cultivation, and its fields produce every species of Volney, who wrote on the climate and soil of Ame- grain, fruit, pulse, herbs, plants, and flowers indigenous rica, makes a suppositious division of the United States to Europe, besides an incalculable number of others into five distinct regions—the granitic, the sandstone, peculiar to this continent, as the cocoa-tree, the cinnathe calcareous, the sea-sand, and river alluvions. mon, pepper, sarsaparilla, vanilla, scarlet dye, tobacco,

The granitic commences at the mouth of the river balsams of various kinds, brazil and logwood, sassafras, St. Lawrence and ends at Long island. It is mixed aloes, and azibar, incense, gums, resins, &c. In North with sand-stone and limestone, in New Hampshire and America, though the forests are not overspread with the Maine, except the White mountains in New Hampshire, same luxuriant vegetation as in the Southern continent, which are granite. The river Mohawk appears to be yet the trees are generally more lofty, and, upon the the dividing line of the granite and the sand-stone; but whole, exceed in size the same species in other parts in the river Susquehannah some granite is found; and of the world. In the forests of North America there at the base of the S. W. chain of the White mountains are several species of oak-trees; the principal of which in Virginia.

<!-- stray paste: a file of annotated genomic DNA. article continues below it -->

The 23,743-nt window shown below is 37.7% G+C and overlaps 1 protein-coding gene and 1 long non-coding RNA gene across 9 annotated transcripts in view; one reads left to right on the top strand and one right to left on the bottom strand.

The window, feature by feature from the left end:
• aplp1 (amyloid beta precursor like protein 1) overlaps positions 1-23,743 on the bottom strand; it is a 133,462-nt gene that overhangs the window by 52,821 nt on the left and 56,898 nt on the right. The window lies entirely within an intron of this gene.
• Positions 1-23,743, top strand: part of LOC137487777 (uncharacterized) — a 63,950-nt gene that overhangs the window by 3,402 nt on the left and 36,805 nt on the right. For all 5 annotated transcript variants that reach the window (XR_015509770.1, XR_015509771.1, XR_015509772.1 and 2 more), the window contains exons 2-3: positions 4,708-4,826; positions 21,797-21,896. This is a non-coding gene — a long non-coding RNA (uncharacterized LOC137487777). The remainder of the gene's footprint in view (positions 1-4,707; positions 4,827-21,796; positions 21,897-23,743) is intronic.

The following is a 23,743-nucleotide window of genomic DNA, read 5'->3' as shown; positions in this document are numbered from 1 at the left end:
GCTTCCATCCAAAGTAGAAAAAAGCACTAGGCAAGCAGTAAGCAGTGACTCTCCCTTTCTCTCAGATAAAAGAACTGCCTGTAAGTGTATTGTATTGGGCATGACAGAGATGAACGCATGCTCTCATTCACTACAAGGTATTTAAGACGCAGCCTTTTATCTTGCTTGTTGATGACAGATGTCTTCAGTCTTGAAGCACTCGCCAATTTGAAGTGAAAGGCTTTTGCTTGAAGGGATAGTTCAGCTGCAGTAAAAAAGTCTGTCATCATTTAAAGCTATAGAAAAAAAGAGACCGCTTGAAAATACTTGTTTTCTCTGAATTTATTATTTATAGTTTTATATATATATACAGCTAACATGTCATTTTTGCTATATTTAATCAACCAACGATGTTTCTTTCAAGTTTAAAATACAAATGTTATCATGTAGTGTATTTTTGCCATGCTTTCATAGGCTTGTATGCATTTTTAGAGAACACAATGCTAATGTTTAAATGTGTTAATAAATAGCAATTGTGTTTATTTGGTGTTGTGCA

are the quercus phellos (the willow-leaved oak), the The whole of the Apalachian mountains are sand- prinos (the chesnut oak), the white oak, the red, and the stone according to this arrangement; and, towards the black. There are also two kinds of walnut-trees, the N. W. the sand-stone ends in slate and marl. The black and the white, inuch valued for their oily nuts. Katskill mountains are of the same sand-stone as the The forests likewise abound in European beech and

chesnut-trees. The tulip-tree and sassafras laurel apThe calcareous region commences at the W. of the pear as mere shrubs on the frontiers of Canada; but Apalachian mountains, and runs to the Mississippi, and, in the midland states they attain to great height and as some have supposed, to the Rocky mountains. This beauty. On the northern sides of the mountains, stratum lies horizontally, at depths proportioned to the in the southern states, the sugar maple-tree is found, depositions of soil.

but reaches its fuller size in the more northern climate The region of sea-sand runs along all the shore from of the New England provinces. The sweet gum-tree, Long island to Florida. It is bounded towards the land the iron-wood, the nettle-tree, the American elm, the side by a seam of granite, full of large mica, or rather red maple, the black poplar, and various others are to talc; and this boundary runs uninterruptedly along the be discovered in each of the United States. coast from the W. bank of the river Hudson to the river grow in abundance in the light and sandy tracts; and Roanok in N. Carolina; its breadth is from two to six of this useful timber the chief species are the Pennmiles, its extent 500. This boundary generally marks sylvanian firs, the common and the hemlock sprucethe limits of the tide, and frequently occasions falls fir; the black, the white, and Weymouth pine, toge

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N. AME- ther with the larch-tree. A variety of pines, together